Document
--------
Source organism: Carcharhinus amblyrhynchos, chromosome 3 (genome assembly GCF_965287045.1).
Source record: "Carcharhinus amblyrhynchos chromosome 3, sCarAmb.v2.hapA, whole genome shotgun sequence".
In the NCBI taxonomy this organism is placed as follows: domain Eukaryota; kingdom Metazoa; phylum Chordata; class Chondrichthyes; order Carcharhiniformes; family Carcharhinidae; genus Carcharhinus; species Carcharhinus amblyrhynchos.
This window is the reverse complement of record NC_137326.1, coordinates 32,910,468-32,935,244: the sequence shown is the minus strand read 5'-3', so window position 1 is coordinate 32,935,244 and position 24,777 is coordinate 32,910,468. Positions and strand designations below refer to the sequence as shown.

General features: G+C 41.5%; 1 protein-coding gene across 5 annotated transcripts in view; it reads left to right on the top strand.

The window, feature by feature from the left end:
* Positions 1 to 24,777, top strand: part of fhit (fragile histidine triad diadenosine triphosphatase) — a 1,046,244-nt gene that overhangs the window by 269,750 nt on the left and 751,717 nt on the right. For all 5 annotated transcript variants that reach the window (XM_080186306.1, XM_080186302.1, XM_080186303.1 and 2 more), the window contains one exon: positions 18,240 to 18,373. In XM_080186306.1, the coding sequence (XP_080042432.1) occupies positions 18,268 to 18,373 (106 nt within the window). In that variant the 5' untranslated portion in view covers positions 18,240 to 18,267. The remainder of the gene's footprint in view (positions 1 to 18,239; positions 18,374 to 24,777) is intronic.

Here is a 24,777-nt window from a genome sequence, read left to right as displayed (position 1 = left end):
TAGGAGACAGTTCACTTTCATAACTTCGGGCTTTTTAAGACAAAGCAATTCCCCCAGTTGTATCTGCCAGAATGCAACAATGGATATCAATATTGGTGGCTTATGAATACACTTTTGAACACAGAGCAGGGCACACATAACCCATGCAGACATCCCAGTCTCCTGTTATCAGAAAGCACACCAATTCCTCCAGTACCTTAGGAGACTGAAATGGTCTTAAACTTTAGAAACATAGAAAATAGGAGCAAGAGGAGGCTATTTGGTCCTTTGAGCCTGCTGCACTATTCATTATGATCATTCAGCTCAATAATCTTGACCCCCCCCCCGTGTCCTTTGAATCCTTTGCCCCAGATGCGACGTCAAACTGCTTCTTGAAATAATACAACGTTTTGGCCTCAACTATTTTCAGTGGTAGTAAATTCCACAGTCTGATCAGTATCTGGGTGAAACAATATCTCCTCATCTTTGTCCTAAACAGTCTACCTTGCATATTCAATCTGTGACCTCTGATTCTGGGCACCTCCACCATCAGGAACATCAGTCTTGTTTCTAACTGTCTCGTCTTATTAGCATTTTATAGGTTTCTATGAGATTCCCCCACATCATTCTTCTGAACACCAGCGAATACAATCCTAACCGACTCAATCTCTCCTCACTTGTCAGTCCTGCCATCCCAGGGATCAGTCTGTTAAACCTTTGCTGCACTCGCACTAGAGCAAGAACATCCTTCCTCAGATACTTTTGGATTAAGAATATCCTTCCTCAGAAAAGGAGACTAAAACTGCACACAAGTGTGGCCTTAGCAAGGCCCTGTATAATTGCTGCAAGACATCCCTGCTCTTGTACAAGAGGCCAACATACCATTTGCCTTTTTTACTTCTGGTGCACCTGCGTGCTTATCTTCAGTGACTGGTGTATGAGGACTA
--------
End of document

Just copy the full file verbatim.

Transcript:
Source organism: Carcharhinus amblyrhynchos, chromosome 3 (genome assembly GCF_965287045.1).
Source record: "Carcharhinus amblyrhynchos chromosome 3, sCarAmb.v2.hapA, whole genome shotgun sequence".
In the NCBI taxonomy this organism is placed as follows: domain Eukaryota; kingdom Metazoa; phylum Chordata; class Chondrichthyes; order Carcharhiniformes; family Carcharhinidae; genus Carcharhinus; species Carcharhinus amblyrhynchos.
This window is the reverse complement of record NC_137326.1, coordinates 32,910,468-32,935,244: the sequence shown is the minus strand read 5'-3', so window position 1 is coordinate 32,935,244 and position 24,777 is coordinate 32,910,468. Positions and strand designations below refer to the sequence as shown.

General features: G+C 41.5%; 1 protein-coding gene across 5 annotated transcripts in view; it reads left to right on the top strand.

The window, feature by feature from the left end:
* Positions 1 to 24,777, top strand: part of fhit (fragile histidine triad diadenosine triphosphatase) — a 1,046,244-nt gene that overhangs the window by 269,750 nt on the left and 751,717 nt on the right. For all 5 annotated transcript variants that reach the window (XM_080186306.1, XM_080186302.1, XM_080186303.1 and 2 more), the window contains one exon: positions 18,240 to 18,373. In XM_080186306.1, the coding sequence (XP_080042432.1) occupies positions 18,268 to 18,373 (106 nt within the window). In that variant the 5' untranslated portion in view covers positions 18,240 to 18,267. The remainder of the gene's footprint in view (positions 1 to 18,239; positions 18,374 to 24,777) is intronic.

Here is a 24,777-nt window from a genome sequence, read left to right as displayed (position 1 = left end):
TAGGAGACAGTTCACTTTCATAACTTCGGGCTTTTTAAGACAAAGCAATTCCCCCAGTTGTATCTGCCAGAATGCAACAATGGATATCAATATTGGTGGCTTATGAATACACTTTTGAACACAGAGCAGGGCACACATAACCCATGCAGACATCCCAGTCTCCTGTTATCAGAAAGCACACCAATTCCTCCAGTACCTTAGGAGACTGAAATGGTCTTAAACTTTAGAAACATAGAAAATAGGAGCAAGAGGAGGCTATTTGGTCCTTTGAGCCTGCTGCACTATTCATTATGATCATTCAGCTCAATAATCTTGACCCCCCCCCCGTGTCCTTTGAATCCTTTGCCCCAGATGCGACGTCAAACTGCTTCTTGAAATAATACAACGTTTTGGCCTCAACTATTTTCAGTGGTAGTAAATTCCACAGTCTGATCAGTATCTGGGTGAAACAATATCTCCTCATCTTTGTCCTAAACAGTCTACCTTGCATATTCAATCTGTGACCTCTGATTCTGGGCACCTCCACCATCAGGAACATCAGTCTTGTTTCTAACTGTCTCGTCTTATTAGCATTTTATAGGTTTCTATGAGATTCCCCCACATCATTCTTCTGAACACCAGCGAATACAATCCTAACCGACTCAATCTCTCCTCACTTGTCAGTCCTGCCATCCCAGGGATCAGTCTGTTAAACCTTTGCTGCACTCGCACTAGAGCAAGAACATCCTTCCTCAGATACTTTTGGATTAAGAATATCCTTCCTCAGAAAAGGAGACTAAAACTGCACACAAGTGTGGCCTTAGCAAGGCCCTGTATAATTGCTGCAAGACATCCCTGCTCTTGTACAAGAGGCCAACATACCATTTGCCTTTTTTACTTCTGGTGCACCTGCGTGCTTATCTTCAGTGACTGGTGTATGAGGACTA